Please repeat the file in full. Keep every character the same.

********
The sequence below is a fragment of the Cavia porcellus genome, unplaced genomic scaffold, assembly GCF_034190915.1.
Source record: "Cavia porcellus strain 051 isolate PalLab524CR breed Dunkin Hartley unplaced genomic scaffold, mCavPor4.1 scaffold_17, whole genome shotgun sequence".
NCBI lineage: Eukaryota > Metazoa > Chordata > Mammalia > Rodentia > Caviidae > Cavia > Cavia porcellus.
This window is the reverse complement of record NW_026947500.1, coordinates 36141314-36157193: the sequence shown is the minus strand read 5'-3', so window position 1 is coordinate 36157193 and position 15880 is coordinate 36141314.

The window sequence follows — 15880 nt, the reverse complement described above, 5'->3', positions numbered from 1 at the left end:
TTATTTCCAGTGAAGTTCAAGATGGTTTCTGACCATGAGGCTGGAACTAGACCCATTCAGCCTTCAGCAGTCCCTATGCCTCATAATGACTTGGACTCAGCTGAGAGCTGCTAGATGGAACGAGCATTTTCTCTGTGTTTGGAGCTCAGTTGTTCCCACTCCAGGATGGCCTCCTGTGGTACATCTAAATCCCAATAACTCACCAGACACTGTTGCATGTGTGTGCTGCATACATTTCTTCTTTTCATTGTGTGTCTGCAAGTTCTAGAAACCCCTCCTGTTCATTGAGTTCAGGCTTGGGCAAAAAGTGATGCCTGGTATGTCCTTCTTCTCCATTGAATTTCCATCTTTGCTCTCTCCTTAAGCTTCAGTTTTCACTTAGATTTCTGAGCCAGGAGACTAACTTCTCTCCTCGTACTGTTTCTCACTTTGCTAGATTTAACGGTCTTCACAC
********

The sequence below is a fragment of the Cavia porcellus genome, unplaced genomic scaffold, assembly GCF_034190915.1.
Source record: "Cavia porcellus strain 051 isolate PalLab524CR breed Dunkin Hartley unplaced genomic scaffold, mCavPor4.1 scaffold_17, whole genome shotgun sequence".
NCBI lineage: Eukaryota > Metazoa > Chordata > Mammalia > Rodentia > Caviidae > Cavia > Cavia porcellus.
This window is the reverse complement of record NW_026947500.1, coordinates 36141314-36157193: the sequence shown is the minus strand read 5'-3', so window position 1 is coordinate 36157193 and position 15880 is coordinate 36141314.

The window sequence follows — 15880 nt, the reverse complement described above, 5'->3', positions numbered from 1 at the left end:
TTATTTCCAGTGAAGTTCAAGATGGTTTCTGACCATGAGGCTGGAACTAGACCCATTCAGCCTTCAGCAGTCCCTATGCCTCATAATGACTTGGACTCAGCTGAGAGCTGCTAGATGGAACGAGCATTTTCTCTGTGTTTGGAGCTCAGTTGTTCCCACTCCAGGATGGCCTCCTGTGGTACATCTAAATCCCAATAACTCACCAGACACTGTTGCATGTGTGTGCTGCATACATTTCTTCTTTTCATTGTGTGTCTGCAAGTTCTAGAAACCCCTCCTGTTCATTGAGTTCAGGCTTGGGCAAAAAGTGATGCCTGGTATGTCCTTCTTCTCCATTGAATTTCCATCTTTGCTCTCTCCTTAAGCTTCAGTTTTCACTTAGATTTCTGAGCCAGGAGACTAACTTCTCTCCTCGTACTGTTTCTCACTTTGCTAGATTTAACGGTCTTCACAC